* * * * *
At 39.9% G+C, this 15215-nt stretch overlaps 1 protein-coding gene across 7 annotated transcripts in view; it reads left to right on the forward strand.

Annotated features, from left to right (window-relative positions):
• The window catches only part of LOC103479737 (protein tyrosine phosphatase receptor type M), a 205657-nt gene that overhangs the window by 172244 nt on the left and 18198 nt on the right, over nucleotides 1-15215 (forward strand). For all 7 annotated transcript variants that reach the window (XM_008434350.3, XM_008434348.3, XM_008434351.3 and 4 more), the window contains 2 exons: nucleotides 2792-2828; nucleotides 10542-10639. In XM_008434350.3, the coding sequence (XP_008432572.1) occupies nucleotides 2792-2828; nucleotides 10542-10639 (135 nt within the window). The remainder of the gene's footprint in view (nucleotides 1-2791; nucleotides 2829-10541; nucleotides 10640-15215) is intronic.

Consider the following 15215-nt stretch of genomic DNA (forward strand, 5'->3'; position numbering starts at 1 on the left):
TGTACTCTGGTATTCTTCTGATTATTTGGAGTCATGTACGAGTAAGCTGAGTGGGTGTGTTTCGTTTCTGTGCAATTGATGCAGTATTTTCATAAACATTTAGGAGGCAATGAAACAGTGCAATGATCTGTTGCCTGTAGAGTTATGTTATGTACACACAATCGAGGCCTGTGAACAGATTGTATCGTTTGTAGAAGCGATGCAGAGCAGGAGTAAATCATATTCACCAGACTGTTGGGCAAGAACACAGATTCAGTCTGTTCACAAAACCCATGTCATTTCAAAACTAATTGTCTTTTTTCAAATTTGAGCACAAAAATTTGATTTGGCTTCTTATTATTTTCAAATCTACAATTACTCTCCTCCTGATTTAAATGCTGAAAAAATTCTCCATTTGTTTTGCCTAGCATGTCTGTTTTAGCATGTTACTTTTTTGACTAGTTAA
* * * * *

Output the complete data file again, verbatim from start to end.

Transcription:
At 39.9% G+C, this 15215-nt stretch overlaps 1 protein-coding gene across 7 annotated transcripts in view; it reads left to right on the forward strand.

Annotated features, from left to right (window-relative positions):
• The window catches only part of LOC103479737 (protein tyrosine phosphatase receptor type M), a 205657-nt gene that overhangs the window by 172244 nt on the left and 18198 nt on the right, over nucleotides 1-15215 (forward strand). For all 7 annotated transcript variants that reach the window (XM_008434350.3, XM_008434348.3, XM_008434351.3 and 4 more), the window contains 2 exons: nucleotides 2792-2828; nucleotides 10542-10639. In XM_008434350.3, the coding sequence (XP_008432572.1) occupies nucleotides 2792-2828; nucleotides 10542-10639 (135 nt within the window). The remainder of the gene's footprint in view (nucleotides 1-2791; nucleotides 2829-10541; nucleotides 10640-15215) is intronic.

Consider the following 15215-nt stretch of genomic DNA (forward strand, 5'->3'; position numbering starts at 1 on the left):
TGTACTCTGGTATTCTTCTGATTATTTGGAGTCATGTACGAGTAAGCTGAGTGGGTGTGTTTCGTTTCTGTGCAATTGATGCAGTATTTTCATAAACATTTAGGAGGCAATGAAACAGTGCAATGATCTGTTGCCTGTAGAGTTATGTTATGTACACACAATCGAGGCCTGTGAACAGATTGTATCGTTTGTAGAAGCGATGCAGAGCAGGAGTAAATCATATTCACCAGACTGTTGGGCAAGAACACAGATTCAGTCTGTTCACAAAACCCATGTCATTTCAAAACTAATTGTCTTTTTTCAAATTTGAGCACAAAAATTTGATTTGGCTTCTTATTATTTTCAAATCTACAATTACTCTCCTCCTGATTTAAATGCTGAAAAAATTCTCCATTTGTTTTGCCTAGCATGTCTGTTTTAGCATGTTACTTTTTTGACTAGTTAA